The Solitude of a City

by - February 17, 2014


It's been a while since I've lived in a proper city. This evening provided an unexpected reminiscence when I found myself flying solo in downtown Auckland. 

It was a steamy day here in Aotearoa. The humid air mixed with the sounds of traffic and exhaust. For a moment, I was taken by the ghost of summers past, back to long days spent in Washington, DC, beating the pavement between Union Station and the Capitol. 

When the heat became too much, I stopped at a faux Moroccan bar and grill called the Casablanca. I ordered a pilsner to spite the heat and a Moroccan-style pizza. It wasn't a very memorable meal in all honesty. But my spot along the street was prime real estate for people watching. There was a fine breeze kicking between the buildings. 

Sipping my beer, I thought about the topics at the seminar I attended. Experts, mostly from New Zealand and Australia, gathered to discuss the plight of Indigenous peoples' access to justice. It was all rather depressing to hear their accounts of discrimination, and abuses of discretion despite the supposedly blind  nature of lady justice.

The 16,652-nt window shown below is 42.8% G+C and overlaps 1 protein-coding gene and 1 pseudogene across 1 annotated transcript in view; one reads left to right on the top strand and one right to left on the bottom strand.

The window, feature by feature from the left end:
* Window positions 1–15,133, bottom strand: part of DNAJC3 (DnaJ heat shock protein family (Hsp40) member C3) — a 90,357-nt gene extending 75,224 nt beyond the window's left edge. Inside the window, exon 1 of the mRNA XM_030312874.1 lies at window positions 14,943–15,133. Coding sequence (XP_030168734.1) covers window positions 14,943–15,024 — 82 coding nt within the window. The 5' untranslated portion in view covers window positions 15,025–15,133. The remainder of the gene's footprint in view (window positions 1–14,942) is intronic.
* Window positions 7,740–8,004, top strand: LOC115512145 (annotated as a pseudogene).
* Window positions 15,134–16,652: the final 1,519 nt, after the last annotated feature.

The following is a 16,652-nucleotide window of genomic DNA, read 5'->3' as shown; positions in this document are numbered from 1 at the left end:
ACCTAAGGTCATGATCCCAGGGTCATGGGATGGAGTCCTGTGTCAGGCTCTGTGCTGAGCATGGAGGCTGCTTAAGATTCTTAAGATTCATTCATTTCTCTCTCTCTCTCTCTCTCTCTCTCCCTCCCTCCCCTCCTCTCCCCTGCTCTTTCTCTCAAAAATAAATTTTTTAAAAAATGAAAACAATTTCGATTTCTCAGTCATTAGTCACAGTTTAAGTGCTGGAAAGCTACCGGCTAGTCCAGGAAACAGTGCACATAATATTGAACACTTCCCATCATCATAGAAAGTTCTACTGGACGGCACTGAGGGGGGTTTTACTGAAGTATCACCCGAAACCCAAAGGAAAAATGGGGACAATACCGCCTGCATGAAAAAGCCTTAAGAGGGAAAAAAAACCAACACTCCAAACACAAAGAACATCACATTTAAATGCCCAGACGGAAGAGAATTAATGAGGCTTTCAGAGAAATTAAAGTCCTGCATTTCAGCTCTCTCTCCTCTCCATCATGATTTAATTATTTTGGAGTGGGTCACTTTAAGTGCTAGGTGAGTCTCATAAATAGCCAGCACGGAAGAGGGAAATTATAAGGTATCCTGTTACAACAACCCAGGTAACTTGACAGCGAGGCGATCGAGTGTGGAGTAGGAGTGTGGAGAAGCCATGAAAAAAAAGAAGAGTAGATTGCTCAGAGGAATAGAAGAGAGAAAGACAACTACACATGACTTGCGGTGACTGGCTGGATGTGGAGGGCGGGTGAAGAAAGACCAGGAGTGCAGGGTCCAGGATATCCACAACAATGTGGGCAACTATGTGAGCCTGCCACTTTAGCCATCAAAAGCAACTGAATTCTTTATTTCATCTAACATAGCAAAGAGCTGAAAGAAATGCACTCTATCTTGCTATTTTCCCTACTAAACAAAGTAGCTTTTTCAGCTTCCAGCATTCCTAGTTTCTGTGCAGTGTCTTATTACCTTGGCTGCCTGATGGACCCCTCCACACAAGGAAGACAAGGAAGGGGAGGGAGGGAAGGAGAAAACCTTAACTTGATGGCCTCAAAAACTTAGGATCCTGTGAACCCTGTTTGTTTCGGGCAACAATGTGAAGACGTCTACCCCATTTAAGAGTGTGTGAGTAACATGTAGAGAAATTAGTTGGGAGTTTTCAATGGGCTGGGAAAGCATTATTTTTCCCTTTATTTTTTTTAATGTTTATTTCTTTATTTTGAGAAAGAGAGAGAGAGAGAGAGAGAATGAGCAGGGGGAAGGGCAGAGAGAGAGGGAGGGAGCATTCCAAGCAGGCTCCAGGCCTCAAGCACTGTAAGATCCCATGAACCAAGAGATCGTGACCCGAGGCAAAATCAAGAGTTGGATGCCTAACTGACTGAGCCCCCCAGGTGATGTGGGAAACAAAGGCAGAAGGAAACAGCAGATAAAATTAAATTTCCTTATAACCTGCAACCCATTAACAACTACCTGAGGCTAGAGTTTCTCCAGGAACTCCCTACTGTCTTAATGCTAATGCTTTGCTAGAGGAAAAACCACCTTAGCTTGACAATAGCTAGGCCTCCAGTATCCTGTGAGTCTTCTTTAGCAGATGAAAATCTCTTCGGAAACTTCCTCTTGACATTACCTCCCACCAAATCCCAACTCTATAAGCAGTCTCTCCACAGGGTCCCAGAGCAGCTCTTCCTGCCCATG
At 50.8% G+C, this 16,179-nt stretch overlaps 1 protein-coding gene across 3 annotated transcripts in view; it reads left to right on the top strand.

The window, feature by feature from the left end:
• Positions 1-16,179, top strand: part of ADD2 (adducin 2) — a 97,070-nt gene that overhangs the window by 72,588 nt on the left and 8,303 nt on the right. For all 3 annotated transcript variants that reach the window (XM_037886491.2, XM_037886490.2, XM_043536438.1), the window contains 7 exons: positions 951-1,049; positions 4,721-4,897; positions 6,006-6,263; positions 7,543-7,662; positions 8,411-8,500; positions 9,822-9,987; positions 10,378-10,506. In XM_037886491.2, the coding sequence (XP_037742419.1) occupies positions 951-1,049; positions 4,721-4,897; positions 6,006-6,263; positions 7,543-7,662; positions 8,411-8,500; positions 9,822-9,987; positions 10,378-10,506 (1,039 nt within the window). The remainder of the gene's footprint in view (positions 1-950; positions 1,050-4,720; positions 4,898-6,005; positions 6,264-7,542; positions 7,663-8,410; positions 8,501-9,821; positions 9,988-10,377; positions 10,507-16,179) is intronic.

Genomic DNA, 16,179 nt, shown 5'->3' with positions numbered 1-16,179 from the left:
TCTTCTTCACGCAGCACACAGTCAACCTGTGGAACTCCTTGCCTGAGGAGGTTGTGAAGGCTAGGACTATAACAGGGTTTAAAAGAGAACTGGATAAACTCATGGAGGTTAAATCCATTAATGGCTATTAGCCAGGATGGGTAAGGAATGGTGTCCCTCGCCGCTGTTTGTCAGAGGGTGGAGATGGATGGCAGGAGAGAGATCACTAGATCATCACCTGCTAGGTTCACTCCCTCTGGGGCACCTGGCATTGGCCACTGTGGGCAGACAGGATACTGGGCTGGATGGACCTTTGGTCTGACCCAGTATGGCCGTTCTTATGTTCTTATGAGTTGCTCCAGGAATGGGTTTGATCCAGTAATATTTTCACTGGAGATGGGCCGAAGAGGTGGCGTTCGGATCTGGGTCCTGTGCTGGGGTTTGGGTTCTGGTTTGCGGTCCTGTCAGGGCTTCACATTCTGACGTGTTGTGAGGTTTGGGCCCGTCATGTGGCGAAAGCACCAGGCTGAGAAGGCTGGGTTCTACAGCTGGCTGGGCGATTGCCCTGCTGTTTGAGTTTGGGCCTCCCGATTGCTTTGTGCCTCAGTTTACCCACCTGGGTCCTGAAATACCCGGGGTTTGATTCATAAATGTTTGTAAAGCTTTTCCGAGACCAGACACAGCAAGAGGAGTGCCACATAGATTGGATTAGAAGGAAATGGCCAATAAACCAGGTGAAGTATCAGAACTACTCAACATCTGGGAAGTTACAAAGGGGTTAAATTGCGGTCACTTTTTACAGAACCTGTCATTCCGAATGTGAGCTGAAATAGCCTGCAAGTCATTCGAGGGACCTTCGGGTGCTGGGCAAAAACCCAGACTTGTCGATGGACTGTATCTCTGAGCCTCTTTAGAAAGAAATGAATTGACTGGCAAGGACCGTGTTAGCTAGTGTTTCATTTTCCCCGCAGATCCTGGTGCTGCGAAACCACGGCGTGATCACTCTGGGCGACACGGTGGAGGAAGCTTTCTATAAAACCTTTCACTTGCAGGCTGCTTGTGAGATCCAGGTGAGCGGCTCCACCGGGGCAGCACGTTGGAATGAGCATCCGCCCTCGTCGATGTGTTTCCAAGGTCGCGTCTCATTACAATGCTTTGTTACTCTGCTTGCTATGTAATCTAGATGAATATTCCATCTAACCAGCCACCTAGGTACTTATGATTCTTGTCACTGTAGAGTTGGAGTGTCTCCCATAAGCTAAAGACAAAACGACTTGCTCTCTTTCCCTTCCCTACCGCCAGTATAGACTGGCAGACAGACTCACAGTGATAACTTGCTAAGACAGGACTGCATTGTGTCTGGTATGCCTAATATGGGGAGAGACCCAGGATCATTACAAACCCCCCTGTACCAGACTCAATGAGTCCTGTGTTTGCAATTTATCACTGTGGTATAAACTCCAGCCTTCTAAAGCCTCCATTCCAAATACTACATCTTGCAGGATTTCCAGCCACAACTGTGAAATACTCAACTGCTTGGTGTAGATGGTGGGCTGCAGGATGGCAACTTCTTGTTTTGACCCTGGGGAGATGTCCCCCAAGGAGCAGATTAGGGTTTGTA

Which is an important lesson really. If one is ever in need of a pick-me-up, seminars sponsored by the various U.N. Expert Mechanisms are not the solution. 

As I watched people and wondered about their lives, it struck me that the city can be a damn lonely place. Not a new thought. But an important one all the same.  

When I finished my meal, I paid the waitress and left, searching for colleagues and camaraderie. All told, I think cities are best defined as bastions of solitude comprised of thousands upon thousands of souls. 

Personally, I'd rather be at home with Gwyn and Clark. Our place isn't much. But it's never lonely. 

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